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Beth Mortimer
Beth Mortimer
 

Beth Mortimer

BA (Biological Sciences), PGCE, MA (Oxon), DPhil (Oxon)

Beth is currently an 1851 Research Fellow based in the School of Biological Sciences at the University of Bristol. She is a Research Associate of the Zoology Department at Oxford. Her research is at the interface of physics, engineering and biology, using physical sciences techniques to help answer biological questions. Her current research focusses on vibration sensing in insects and nematodes. She also has ongoing projects looking at the role of materials on vibrational communication, studying spiders and their webs, stink bugs and plants and elephants and the natural environment. She uses two kinds of laser vibrometer for her experiments.

Beth attained her Bachelors in Biological Sciences from the University of Oxford, based at New College. Following this, she gained teaching experience with primary school children, receiving a Post Graduate Certificate in Education from Oxford Brookes University. Her DPhil in Zoology (2010-2014) was based in the Silk Group looking at spider and silkworm silks as biological materials. In particular, Beth has focussed on the mechanical and vibrational properties of silks: including the forced reeling of silkworms, silks under high-rate impact and the sonic properties of silks (see publications).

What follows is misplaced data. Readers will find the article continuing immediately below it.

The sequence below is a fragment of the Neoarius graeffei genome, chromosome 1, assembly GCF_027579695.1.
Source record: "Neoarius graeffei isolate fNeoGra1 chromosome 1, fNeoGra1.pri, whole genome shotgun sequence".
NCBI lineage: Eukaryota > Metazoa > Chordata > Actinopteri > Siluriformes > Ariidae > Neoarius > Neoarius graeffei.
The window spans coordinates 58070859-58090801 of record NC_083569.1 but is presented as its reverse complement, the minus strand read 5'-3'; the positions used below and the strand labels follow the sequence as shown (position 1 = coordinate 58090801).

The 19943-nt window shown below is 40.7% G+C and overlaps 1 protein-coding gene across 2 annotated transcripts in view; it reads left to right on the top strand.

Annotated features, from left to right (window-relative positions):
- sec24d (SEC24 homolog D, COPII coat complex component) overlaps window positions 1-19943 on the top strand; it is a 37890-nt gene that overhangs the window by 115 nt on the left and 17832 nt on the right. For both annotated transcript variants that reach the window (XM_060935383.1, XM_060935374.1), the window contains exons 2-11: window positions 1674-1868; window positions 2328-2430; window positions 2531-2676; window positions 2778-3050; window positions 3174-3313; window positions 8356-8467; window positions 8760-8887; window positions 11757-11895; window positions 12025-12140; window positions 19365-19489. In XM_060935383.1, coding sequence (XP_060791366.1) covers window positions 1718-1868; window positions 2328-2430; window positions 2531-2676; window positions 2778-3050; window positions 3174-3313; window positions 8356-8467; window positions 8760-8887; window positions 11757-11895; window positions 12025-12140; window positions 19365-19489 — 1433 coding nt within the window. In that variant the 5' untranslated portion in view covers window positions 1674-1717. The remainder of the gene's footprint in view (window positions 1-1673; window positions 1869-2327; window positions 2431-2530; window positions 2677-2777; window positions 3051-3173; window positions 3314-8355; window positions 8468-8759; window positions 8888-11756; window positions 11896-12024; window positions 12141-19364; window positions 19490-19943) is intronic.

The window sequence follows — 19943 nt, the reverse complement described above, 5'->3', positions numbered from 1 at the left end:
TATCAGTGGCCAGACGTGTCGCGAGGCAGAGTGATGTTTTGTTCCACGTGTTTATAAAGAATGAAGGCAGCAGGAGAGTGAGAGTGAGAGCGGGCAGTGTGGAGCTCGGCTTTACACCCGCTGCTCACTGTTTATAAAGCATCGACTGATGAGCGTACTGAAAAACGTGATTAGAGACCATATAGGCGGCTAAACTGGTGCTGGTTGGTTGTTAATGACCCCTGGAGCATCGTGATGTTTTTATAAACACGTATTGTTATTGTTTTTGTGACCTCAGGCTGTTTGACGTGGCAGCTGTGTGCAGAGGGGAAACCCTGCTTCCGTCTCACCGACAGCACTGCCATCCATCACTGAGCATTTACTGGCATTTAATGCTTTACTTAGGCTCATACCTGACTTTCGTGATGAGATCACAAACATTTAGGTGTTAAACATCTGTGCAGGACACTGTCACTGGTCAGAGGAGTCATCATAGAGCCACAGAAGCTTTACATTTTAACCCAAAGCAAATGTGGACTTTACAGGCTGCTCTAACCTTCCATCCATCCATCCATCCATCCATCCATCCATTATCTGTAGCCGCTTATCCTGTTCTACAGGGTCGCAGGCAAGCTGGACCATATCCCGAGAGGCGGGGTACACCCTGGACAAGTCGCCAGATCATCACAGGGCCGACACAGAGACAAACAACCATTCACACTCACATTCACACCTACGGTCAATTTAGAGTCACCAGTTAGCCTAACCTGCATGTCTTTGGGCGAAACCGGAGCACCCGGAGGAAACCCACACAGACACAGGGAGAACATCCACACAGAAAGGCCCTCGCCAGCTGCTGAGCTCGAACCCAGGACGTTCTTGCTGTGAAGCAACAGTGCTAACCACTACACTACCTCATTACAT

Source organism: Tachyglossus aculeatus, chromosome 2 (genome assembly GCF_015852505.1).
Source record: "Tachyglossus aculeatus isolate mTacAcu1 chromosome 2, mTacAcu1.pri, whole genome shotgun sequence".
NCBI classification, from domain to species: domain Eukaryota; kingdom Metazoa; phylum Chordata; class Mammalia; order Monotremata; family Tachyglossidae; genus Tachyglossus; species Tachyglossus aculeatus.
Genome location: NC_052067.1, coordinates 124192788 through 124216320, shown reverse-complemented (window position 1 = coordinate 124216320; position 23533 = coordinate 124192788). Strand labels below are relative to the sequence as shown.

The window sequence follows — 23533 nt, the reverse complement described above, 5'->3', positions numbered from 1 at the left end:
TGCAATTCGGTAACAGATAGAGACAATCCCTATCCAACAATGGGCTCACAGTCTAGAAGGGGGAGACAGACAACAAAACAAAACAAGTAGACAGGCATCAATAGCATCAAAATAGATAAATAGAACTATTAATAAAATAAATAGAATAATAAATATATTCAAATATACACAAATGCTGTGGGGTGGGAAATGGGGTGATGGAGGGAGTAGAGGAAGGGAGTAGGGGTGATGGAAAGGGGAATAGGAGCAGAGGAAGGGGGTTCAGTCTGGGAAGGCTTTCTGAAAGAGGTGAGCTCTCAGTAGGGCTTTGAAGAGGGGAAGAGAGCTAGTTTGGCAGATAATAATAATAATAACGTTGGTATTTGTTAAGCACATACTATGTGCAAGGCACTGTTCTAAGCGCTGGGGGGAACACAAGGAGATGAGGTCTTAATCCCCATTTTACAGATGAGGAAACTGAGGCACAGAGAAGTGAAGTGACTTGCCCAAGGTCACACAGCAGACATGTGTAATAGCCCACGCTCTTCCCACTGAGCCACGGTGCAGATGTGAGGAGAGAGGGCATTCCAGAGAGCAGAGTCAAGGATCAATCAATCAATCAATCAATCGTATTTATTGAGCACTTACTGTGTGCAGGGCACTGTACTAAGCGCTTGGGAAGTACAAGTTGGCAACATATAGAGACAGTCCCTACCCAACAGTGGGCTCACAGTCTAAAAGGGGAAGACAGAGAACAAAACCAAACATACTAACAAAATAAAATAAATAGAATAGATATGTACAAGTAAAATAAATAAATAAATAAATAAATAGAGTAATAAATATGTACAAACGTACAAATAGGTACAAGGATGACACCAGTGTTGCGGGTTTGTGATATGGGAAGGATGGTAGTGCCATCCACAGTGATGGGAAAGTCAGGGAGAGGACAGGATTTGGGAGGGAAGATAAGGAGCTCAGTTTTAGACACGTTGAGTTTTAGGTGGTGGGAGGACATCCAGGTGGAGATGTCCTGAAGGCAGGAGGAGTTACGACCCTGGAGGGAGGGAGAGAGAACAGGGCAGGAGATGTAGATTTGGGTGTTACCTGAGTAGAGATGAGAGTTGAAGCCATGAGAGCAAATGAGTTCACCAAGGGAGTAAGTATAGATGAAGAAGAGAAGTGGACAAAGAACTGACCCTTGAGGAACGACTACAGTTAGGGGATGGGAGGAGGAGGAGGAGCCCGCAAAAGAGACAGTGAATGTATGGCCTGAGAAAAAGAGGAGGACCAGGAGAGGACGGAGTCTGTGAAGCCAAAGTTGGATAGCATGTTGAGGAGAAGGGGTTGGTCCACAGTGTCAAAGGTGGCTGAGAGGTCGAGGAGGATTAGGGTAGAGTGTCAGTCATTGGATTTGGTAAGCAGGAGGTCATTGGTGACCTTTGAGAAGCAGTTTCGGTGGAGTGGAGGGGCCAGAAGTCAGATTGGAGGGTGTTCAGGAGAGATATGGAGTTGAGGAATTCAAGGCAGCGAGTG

Beth was previously Access and Career Development Fellow at Jesus College (2014-2016), Oxford with her research based in the group. Her Fellowship looked at how different animals use vibrations through materials as sensory information. As Access Fellow, Beth was also employed to reach out to a broader range of potential undergraduate Oxford applicants through an academic-led programme of activities.

Beth also has been lecturer of Biological Sciences at Jesus College (2012-2014), teaching first year Zoology tutorials and Biomechanics. She has lectured on both the Sensory Ecology and Biomechanics third year modules. She has participated in a range of outreach and public engagement activities.

Beth's collaborators include the Engineering Department at Oxford, Earth Sciences Department at Oxford, , the Department for Materials Science and Engineering at the University of Sheffield, as well as the department for Electronic and Electrical Engineering at the University of Strathclyde.

See also: links to webpages for Zoology Department.

 

 

 
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